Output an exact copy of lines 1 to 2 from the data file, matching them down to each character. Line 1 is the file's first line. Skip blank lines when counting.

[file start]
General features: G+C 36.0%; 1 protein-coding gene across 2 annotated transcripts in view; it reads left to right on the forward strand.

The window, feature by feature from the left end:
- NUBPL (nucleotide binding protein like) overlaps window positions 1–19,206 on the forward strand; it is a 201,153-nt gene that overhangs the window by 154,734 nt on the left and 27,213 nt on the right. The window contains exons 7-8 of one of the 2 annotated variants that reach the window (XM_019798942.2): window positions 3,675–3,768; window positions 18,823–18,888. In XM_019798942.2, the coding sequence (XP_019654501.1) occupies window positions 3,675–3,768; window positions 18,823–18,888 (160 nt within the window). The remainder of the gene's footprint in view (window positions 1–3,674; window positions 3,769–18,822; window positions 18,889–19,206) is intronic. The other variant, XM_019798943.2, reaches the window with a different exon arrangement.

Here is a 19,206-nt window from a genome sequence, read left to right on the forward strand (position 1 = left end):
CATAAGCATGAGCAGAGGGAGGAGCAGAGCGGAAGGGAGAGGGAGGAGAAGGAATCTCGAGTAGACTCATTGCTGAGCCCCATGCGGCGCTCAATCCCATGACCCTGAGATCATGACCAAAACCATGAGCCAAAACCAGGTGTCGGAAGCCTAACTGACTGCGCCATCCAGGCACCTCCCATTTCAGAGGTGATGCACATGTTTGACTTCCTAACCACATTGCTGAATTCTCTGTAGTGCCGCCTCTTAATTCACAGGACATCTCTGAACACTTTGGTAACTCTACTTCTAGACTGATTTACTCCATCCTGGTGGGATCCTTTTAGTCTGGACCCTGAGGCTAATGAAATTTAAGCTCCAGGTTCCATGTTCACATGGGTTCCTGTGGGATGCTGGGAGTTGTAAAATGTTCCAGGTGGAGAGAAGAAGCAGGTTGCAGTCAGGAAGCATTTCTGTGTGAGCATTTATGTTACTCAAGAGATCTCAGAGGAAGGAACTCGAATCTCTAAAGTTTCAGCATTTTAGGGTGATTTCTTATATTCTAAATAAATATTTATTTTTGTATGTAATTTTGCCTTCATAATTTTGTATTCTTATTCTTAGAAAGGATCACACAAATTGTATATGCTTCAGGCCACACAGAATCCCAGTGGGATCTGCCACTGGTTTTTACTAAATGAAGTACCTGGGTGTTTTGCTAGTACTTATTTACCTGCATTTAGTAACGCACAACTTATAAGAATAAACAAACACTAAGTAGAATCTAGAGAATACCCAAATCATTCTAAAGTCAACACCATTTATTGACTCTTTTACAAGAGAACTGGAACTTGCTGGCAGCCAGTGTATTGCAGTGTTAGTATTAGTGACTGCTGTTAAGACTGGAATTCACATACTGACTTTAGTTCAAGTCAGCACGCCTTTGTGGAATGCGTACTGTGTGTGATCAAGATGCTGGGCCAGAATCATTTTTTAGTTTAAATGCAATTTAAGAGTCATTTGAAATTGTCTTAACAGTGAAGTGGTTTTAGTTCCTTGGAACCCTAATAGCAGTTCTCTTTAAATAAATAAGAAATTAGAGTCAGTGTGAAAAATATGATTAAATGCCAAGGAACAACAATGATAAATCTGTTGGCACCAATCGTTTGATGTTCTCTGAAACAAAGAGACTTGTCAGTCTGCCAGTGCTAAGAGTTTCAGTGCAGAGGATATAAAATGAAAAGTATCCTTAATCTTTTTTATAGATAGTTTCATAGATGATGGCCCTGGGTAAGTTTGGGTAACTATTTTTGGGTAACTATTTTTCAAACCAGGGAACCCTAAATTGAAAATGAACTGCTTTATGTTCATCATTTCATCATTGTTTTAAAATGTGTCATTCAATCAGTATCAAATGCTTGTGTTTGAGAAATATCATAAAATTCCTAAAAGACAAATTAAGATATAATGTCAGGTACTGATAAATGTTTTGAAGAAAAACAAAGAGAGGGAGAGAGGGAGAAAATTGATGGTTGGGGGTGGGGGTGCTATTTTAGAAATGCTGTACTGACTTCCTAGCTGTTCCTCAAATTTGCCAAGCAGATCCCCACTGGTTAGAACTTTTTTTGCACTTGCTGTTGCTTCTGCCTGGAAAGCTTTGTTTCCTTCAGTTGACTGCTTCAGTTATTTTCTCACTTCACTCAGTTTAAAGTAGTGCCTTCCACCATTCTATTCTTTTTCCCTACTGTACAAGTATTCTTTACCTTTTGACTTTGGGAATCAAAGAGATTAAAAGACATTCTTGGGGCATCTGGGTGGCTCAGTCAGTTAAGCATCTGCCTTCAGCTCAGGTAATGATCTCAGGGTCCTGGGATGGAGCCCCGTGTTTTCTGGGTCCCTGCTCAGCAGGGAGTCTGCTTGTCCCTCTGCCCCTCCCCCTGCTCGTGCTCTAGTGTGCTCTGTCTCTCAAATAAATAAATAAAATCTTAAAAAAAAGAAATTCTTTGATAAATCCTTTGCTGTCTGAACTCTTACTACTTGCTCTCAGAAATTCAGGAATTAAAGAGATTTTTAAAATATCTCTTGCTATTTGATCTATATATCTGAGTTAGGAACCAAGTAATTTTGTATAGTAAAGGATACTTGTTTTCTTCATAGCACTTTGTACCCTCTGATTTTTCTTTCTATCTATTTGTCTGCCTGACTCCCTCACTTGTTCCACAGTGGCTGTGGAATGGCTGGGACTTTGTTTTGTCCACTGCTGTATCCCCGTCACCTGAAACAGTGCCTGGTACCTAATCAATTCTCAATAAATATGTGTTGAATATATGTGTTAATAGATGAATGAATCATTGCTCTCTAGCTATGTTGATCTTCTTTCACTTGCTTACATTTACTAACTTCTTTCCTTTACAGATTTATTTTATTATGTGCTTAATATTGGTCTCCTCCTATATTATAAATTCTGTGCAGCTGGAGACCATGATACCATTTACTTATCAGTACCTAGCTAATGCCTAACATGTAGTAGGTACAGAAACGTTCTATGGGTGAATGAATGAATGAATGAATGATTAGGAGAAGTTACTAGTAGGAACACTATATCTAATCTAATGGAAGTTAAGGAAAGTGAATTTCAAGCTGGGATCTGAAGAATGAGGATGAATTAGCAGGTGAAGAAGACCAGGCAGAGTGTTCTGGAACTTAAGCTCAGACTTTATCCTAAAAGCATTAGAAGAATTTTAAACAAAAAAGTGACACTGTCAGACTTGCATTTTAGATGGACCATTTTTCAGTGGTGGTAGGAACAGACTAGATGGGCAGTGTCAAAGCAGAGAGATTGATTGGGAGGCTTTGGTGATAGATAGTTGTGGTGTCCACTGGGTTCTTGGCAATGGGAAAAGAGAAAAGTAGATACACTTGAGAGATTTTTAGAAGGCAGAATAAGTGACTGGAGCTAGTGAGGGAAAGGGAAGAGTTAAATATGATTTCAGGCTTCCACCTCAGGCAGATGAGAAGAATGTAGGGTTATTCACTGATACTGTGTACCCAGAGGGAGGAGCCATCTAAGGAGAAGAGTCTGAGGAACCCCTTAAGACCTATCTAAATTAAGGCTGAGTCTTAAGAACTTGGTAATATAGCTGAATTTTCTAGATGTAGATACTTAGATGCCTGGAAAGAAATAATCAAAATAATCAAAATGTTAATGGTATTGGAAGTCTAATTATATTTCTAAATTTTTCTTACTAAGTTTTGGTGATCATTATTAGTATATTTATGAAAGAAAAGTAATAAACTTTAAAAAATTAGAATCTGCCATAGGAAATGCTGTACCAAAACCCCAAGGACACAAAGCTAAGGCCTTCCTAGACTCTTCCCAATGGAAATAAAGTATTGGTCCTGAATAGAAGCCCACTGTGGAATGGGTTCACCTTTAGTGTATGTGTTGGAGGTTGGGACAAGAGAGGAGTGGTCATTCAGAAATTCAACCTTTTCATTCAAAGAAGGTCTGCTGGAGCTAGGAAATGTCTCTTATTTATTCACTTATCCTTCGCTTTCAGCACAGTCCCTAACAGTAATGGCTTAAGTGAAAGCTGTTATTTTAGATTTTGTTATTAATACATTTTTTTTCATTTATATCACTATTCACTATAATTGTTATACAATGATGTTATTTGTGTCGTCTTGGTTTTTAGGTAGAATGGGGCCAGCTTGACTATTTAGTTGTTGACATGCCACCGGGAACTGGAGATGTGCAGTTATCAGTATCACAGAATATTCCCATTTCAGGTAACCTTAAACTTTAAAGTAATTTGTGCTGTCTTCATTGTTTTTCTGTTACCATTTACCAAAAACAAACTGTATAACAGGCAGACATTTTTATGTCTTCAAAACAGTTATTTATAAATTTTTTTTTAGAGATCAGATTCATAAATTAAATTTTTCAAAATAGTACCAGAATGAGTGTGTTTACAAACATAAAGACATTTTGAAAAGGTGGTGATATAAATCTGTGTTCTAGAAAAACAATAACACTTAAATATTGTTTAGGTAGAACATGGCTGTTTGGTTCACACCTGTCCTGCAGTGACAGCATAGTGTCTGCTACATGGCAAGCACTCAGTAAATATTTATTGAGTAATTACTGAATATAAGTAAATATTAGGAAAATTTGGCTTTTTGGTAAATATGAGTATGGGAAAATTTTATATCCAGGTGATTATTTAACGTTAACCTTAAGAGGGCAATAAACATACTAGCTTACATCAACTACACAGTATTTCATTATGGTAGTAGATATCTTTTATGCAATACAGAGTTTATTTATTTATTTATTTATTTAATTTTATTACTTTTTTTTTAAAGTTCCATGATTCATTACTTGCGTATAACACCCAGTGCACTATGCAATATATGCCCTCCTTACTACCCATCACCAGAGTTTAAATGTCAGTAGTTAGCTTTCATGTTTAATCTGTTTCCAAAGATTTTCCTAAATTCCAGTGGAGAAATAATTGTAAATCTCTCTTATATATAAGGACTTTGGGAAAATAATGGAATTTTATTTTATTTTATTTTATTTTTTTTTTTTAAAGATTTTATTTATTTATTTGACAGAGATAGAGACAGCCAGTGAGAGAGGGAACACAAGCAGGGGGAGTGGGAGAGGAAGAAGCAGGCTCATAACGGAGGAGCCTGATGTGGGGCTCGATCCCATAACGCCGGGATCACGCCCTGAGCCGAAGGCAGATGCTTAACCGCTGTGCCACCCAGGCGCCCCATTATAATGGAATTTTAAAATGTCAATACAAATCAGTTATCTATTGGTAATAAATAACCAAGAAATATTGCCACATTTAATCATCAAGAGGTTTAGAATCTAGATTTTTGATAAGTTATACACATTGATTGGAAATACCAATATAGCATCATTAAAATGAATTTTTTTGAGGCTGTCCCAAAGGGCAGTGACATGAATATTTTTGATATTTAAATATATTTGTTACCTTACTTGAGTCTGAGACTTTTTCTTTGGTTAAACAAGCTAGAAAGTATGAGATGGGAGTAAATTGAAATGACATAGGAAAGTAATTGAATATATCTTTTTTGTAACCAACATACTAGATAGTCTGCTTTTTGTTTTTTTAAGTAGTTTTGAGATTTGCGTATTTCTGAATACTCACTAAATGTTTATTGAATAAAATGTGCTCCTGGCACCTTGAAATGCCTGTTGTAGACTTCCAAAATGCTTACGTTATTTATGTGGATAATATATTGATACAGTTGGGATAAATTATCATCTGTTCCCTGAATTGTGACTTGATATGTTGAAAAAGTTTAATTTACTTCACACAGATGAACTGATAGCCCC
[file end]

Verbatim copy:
General features: G+C 36.0%; 1 protein-coding gene across 2 annotated transcripts in view; it reads left to right on the forward strand.

The window, feature by feature from the left end: